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FE jobs


Tuesday 28th February 2017

The IFS study into education spending released yesterday shows that age 16-18 spending was about £6 billion in England last year. Of this, £3.7 billion went to FE and sixth-form colleges and £2.2 billion went to school sixth forms. Yet funding for 16-18 year-olds has been the ‘big loser’ in education in the last decade.

FE funding per student was equivalent to 150% of per-secondary-student value in 1990 but has dropped significantly – to the equivalent of 90% of a secondary student in 2015. Further education has been the only main area to suffer cuts since 2010. Given that total public spending by 2020 is set to be 93% higher than in 1990, the real term cost per FE student will fall to the same level as 30 years ago, following a further per-pupil funding fall of an expected 6.5% over this government.

This lack of investment is expected to result in fewer adult courses and poorer facilities. Particularly in the wake of Brexit, when the skilled tradespeople produced by vocational courses will be desperately needed to shore up the skills gap caused by reduced immigration.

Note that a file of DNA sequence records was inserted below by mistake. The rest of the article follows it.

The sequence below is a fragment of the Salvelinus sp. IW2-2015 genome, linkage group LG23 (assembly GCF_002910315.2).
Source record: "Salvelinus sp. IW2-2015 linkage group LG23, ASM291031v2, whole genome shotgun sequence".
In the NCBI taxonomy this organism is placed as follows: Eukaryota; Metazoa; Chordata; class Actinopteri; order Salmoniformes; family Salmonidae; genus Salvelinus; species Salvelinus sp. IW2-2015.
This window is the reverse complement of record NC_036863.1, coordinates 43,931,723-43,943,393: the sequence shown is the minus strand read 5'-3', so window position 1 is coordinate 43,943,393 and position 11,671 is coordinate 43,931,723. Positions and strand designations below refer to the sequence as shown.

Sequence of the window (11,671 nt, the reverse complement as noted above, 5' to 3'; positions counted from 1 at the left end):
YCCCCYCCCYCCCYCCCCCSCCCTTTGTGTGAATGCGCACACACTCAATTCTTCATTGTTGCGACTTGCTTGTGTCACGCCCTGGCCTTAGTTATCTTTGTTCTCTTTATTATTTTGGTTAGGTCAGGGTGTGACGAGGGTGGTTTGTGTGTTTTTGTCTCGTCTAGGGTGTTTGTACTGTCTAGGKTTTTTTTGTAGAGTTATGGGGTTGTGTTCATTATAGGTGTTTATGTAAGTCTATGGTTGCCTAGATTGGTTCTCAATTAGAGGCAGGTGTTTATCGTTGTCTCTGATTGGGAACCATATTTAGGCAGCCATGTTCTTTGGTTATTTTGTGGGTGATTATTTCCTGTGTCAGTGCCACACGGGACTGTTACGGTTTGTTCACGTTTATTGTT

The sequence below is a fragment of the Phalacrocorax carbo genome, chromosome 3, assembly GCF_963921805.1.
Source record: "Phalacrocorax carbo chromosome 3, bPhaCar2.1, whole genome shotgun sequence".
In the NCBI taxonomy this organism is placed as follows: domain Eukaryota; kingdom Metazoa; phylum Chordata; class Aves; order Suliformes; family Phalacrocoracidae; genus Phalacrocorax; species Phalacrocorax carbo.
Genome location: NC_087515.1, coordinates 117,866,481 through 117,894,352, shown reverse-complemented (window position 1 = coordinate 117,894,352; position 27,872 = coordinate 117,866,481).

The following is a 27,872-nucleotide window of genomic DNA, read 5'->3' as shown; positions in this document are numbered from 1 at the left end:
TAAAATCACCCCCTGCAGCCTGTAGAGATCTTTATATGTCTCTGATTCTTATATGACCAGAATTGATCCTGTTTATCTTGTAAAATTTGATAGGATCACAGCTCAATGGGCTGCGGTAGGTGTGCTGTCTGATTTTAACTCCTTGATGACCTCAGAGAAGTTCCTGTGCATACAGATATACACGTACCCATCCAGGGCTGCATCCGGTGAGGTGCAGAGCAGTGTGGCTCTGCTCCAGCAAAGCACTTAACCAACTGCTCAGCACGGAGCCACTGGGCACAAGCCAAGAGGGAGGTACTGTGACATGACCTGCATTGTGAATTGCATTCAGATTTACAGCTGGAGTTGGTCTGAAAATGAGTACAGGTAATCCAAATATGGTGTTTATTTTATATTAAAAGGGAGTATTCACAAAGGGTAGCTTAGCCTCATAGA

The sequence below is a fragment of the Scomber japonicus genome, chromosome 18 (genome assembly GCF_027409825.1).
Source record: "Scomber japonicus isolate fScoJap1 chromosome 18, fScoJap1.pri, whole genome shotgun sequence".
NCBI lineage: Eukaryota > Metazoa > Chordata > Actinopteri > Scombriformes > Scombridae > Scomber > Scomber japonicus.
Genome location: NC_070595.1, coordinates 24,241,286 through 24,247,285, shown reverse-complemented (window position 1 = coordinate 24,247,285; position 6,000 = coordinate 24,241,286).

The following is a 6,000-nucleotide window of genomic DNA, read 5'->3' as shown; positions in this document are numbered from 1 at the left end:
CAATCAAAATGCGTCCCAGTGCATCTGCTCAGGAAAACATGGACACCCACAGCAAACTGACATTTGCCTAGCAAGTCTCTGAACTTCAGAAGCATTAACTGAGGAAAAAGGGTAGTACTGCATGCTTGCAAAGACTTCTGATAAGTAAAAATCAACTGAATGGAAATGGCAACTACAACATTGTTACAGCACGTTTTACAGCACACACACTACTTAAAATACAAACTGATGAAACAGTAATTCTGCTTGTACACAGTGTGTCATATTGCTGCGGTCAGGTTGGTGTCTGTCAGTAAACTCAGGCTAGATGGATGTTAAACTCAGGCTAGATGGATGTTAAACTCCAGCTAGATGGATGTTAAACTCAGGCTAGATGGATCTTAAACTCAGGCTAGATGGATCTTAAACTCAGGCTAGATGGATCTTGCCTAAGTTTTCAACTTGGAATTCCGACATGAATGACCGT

However a spokesperson for the Department for Education (DfE) commented: “We are transforming post-16 education and investing £7 billion to ensure there is a place in education or training for every 16 to 19-year-old who wants one.”

The government is relying on income from the Apprenticeship Levy which comes into effect from April.


To police the quality of the vocational programmes delivered, the Institute of Apprenticeships appointed Antony Jenkins, former Group CEO of Barclays PLC to chair yesterday. One key aspect of the quality control will be liaising with the companies funding apprenticeships (the UK’s largest 2% of employers) to ensure the skills being taught meet the needs in business. Apprenticeships and Skills Minister Robert Halfon commented: “Our reforms to apprenticeships are all about quality, quality, quality. We do not just want 3 million apprenticeships by 2020, we want 3 million quality apprenticeships.”


However, other areas of adult learning will continue to struggle with underfunding. This week, FEWeek launched its #SaveourAdultEducation campaign – fighting for FE maintenance grant loans for adult re-trainers and a proper adult education strategy exempt from political whim but most critically, a full loan write-off for the thousands of blameless adult learners who are left without their course or qualifications when the providers go bankrupt. One London course provider John Frank Training went into liquidation last year leaving students with £8,000 debts and no recourse.

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